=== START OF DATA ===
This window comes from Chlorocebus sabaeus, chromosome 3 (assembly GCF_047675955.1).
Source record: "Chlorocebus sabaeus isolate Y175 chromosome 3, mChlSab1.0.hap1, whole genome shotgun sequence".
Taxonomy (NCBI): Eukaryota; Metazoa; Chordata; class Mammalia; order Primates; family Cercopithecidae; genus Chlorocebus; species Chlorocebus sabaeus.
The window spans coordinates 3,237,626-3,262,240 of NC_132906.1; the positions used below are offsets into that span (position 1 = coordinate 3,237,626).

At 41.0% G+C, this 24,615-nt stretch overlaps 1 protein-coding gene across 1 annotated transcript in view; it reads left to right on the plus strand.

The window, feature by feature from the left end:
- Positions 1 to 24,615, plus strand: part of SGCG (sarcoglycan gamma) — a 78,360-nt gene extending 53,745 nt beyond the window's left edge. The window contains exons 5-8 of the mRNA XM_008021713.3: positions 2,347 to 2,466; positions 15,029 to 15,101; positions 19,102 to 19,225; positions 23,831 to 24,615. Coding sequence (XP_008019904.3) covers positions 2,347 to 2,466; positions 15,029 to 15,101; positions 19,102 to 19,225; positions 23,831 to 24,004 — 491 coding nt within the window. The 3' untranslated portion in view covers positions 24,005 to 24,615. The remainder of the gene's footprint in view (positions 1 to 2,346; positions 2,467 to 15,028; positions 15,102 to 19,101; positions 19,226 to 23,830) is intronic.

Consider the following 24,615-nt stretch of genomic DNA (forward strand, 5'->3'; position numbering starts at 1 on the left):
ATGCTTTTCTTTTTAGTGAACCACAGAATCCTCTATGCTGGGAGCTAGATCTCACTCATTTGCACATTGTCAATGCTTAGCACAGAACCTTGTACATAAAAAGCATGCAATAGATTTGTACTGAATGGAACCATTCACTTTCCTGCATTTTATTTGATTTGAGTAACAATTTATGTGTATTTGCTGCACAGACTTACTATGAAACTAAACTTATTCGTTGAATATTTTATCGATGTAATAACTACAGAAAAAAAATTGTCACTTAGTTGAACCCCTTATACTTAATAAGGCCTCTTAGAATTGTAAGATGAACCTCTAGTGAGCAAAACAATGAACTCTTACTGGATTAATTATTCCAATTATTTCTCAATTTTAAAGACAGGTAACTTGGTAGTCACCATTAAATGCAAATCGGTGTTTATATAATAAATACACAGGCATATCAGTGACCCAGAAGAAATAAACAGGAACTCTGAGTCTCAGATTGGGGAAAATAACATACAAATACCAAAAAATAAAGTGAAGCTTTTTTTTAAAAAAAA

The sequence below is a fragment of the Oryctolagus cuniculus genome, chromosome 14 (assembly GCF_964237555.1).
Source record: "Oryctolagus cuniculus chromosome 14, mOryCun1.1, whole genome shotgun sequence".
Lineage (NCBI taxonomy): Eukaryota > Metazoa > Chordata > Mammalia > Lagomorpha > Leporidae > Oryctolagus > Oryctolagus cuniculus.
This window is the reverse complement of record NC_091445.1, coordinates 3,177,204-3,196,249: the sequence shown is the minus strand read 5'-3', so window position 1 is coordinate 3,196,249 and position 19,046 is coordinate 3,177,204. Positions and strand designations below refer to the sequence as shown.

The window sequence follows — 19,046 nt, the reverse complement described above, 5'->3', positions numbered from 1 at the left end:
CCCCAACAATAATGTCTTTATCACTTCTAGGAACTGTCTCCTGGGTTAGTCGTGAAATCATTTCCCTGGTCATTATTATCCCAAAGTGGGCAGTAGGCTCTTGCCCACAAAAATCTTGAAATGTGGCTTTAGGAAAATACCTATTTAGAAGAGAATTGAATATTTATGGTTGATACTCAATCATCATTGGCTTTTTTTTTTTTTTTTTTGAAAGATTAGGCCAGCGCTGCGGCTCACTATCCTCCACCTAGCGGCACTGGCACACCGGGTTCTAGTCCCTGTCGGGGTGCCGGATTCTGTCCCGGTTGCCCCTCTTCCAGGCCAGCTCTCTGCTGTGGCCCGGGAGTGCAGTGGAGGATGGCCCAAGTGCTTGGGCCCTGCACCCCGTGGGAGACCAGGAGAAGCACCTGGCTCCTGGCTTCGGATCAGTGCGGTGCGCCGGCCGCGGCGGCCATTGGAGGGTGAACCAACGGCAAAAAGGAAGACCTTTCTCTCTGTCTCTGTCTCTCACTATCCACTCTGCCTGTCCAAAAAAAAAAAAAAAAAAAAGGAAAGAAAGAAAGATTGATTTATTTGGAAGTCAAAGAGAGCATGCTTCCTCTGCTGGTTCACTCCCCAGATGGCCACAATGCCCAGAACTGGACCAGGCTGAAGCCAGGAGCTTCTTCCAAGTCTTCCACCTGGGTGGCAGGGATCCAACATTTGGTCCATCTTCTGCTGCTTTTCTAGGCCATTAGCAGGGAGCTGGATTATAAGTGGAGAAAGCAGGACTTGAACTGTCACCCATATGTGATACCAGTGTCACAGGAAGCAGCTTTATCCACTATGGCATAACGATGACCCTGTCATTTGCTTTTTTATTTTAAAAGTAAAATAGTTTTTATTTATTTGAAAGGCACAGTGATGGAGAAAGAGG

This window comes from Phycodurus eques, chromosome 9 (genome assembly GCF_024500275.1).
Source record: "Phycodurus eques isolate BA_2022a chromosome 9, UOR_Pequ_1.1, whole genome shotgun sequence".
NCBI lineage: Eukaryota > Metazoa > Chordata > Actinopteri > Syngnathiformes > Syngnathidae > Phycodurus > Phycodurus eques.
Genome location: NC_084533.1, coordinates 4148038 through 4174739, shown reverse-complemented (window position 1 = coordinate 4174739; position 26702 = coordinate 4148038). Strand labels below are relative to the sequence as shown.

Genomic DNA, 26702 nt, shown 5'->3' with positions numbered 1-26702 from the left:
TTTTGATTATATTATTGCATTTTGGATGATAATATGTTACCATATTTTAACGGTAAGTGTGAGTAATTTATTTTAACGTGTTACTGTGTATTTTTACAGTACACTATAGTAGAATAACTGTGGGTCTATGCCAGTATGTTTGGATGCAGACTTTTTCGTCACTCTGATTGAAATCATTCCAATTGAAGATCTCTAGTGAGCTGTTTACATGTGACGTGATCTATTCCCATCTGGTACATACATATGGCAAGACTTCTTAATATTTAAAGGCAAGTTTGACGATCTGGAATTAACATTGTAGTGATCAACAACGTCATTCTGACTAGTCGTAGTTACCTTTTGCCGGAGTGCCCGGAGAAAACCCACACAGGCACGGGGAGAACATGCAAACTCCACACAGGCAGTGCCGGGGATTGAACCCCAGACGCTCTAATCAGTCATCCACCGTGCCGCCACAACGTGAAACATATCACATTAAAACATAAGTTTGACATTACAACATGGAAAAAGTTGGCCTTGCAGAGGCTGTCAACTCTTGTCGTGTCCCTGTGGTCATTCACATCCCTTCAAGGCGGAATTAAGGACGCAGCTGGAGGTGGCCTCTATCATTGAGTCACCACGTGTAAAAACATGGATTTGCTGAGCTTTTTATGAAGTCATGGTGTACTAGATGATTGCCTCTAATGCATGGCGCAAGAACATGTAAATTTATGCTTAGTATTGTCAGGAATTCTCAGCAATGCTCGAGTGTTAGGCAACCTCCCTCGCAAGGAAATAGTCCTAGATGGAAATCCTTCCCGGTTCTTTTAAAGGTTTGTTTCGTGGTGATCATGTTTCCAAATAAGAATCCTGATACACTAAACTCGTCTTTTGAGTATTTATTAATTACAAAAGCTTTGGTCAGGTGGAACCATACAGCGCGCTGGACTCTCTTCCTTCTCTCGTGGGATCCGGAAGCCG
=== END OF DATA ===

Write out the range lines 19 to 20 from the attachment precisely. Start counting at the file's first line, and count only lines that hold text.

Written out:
Genome location: NC_084533.1, coordinates 4148038 through 4174739, shown reverse-complemented (window position 1 = coordinate 4174739; position 26702 = coordinate 4148038). Strand labels below are relative to the sequence as shown.

Genomic DNA, 26702 nt, shown 5'->3' with positions numbered 1-26702 from the left: